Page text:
In the case of these stories, that’s us. Joanne and me and all the others like us. As daughters of migrant women we inherit these stories and all the work that comes with them. We carry, keep, care-take, preserve and interpret, sometimes reinvent this inheritance; code-switching constantly to fashion the way from there to here for ourselves, our parents and our children in myriad ways everyday.
Women in the Archives
Two women were among the land-owners that had their lots taken by Council in the late 1940s. They both wrote letters asking for the decision to be reconsidered, expressing their intention to develop the land for business purposes. One had an Anglo surname, the other an Italian one. This was the only non-Anglo name that I picked up in skimming the archive, despite the fact that by 1956 there were enough ‘New Australians’ settled in the Bankstown community that the local Torch newspaper began to publish a foreign language supplement, rotating weekly through Italian, German and Polish. Today, 60 per cent of the population speak a language other than English, with 46.9 per cent speaking both English and their other language/s proficiently.
The archives also don’t contain any reference at all to local First Nations peoples. I have no way of knowing whether some of the people whose names I skim over are Indigenous, but what I can see clearly is that there is a very real gap in the archives in respect to any mention of local Aboriginal peoples, cultures, experiences and issues such as land rights. In an archive pertaining to the acquisition of land and the making of place, this seems particularly disturbing. There is a very real silence in the archives here. And a very real silencing.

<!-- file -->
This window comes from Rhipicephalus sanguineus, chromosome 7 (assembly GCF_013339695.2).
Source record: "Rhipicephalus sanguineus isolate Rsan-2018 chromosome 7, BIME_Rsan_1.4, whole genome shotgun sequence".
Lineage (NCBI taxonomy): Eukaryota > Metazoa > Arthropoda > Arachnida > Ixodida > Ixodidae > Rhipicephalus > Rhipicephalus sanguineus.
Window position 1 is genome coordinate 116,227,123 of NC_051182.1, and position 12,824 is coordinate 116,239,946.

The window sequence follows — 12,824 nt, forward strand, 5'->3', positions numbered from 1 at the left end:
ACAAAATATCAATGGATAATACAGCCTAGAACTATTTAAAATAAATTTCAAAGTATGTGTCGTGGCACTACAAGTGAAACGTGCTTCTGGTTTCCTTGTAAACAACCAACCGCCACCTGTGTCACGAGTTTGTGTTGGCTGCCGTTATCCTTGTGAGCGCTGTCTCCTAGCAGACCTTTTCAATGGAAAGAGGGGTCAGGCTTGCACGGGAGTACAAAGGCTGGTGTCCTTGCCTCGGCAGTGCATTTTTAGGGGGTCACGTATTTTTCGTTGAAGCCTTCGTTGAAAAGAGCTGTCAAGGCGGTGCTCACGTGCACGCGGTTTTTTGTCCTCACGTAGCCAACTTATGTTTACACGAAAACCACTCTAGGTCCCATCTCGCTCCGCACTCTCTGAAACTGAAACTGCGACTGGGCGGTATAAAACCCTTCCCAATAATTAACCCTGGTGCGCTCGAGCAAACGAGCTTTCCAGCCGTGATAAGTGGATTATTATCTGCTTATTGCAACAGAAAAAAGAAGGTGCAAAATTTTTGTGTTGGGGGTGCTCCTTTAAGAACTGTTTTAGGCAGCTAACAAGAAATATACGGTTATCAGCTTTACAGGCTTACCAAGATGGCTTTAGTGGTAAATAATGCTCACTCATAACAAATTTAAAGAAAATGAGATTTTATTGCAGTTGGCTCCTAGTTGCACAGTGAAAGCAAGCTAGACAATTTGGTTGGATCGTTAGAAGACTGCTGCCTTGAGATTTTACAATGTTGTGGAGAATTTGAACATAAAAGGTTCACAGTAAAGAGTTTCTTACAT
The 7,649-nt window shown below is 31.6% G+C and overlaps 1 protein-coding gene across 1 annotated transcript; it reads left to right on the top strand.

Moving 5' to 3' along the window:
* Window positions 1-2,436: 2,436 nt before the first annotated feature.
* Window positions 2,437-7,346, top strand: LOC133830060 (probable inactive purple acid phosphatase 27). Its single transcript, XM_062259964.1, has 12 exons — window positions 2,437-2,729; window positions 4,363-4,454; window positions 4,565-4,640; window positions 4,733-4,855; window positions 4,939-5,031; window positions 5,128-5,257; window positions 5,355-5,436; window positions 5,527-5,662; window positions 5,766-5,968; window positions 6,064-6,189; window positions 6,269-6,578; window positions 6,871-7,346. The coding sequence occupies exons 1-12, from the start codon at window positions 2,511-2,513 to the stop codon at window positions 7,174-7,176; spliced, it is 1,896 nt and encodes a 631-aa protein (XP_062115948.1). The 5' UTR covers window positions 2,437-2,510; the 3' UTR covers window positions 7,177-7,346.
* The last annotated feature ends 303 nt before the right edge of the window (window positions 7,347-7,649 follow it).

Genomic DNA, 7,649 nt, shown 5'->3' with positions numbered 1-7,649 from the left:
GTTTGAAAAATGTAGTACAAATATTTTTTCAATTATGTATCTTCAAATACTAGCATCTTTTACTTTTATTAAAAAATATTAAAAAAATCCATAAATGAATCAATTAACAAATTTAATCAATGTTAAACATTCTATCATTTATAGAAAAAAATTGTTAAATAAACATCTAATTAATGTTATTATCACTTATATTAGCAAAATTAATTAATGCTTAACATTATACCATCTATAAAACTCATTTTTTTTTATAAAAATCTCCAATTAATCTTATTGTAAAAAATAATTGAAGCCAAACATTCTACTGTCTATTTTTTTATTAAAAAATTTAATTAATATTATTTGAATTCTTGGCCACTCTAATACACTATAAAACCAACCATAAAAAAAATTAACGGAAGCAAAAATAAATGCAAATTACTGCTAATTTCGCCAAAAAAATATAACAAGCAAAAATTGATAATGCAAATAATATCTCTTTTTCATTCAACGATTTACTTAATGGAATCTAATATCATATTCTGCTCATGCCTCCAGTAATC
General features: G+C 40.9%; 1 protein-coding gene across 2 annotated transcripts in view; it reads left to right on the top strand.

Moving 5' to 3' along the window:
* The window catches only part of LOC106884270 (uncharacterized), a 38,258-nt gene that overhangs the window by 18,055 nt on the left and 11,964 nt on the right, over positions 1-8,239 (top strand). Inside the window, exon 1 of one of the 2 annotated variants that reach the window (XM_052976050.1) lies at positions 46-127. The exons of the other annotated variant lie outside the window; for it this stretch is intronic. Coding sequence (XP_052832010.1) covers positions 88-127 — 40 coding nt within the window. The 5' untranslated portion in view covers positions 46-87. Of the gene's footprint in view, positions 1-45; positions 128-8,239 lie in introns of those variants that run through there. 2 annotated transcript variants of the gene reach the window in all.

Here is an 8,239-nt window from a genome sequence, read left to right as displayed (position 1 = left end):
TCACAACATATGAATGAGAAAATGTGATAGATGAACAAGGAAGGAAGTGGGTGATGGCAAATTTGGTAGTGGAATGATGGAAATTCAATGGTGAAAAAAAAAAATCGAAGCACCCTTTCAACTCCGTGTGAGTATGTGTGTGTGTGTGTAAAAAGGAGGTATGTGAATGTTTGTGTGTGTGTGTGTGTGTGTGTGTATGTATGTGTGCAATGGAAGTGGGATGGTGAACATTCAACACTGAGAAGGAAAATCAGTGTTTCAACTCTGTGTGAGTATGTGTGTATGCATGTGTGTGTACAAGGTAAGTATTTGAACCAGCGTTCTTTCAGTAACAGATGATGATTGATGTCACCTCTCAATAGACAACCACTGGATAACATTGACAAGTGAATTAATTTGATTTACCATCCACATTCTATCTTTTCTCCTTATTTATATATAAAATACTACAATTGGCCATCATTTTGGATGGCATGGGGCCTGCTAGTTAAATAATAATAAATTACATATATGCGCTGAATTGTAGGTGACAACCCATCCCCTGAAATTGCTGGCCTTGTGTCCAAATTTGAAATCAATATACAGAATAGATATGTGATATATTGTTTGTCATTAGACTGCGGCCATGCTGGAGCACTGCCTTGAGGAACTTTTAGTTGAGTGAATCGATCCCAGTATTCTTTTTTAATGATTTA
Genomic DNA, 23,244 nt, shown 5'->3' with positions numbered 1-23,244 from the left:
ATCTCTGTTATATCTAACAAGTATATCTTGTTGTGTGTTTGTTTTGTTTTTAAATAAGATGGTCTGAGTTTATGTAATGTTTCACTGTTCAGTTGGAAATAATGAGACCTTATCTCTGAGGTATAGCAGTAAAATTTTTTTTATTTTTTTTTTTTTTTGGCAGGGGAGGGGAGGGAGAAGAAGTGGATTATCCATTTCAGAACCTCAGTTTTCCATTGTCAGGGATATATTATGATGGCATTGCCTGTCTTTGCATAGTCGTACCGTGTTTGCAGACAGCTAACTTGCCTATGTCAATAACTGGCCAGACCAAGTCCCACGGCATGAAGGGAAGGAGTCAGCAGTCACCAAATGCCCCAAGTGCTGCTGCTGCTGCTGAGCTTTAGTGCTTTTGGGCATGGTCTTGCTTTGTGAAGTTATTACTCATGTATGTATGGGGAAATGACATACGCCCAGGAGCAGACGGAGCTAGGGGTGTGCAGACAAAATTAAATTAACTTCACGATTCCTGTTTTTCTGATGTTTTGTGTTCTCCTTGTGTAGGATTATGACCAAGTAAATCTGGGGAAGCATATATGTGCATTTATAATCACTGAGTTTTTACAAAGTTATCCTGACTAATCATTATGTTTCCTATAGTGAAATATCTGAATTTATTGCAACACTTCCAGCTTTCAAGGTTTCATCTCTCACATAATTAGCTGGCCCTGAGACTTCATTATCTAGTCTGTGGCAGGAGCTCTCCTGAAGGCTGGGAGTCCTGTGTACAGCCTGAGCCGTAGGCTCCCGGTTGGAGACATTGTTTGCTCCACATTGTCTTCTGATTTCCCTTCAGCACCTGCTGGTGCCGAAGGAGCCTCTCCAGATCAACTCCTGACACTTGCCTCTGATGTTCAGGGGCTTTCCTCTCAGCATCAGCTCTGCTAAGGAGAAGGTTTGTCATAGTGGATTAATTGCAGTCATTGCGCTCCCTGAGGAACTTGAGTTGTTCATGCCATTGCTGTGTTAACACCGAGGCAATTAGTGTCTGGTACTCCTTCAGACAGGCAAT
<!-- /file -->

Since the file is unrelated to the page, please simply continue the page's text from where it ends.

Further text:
More letters, authored by women: a 1972 complaint letter, polite and pointed in equal measure, from a mother of two, who wrote to commend Council on the ‘delightful rest rooms’ inside the Women’s Rest Centre. In the next paragraph she writes ‘would it be impertinent to ask “Have you ever tried to go to the toilet with a baby under your arms”? It is no joke I will assure you.’ Apparently, the Rest Centre had a policy at the time of not allowing prams into the building. Apparently also, toddlers weren’t allowed into the feeding cubicles with their own mothers and baby siblings. The author challenged these rules, asking for a justification. Following this letter, there is a copy of the reply from the Town Clerk, ‘acknowledging receipt’ of the letter and advising that the matter was ‘receiving attention’. No other follow up letter exists in the archive.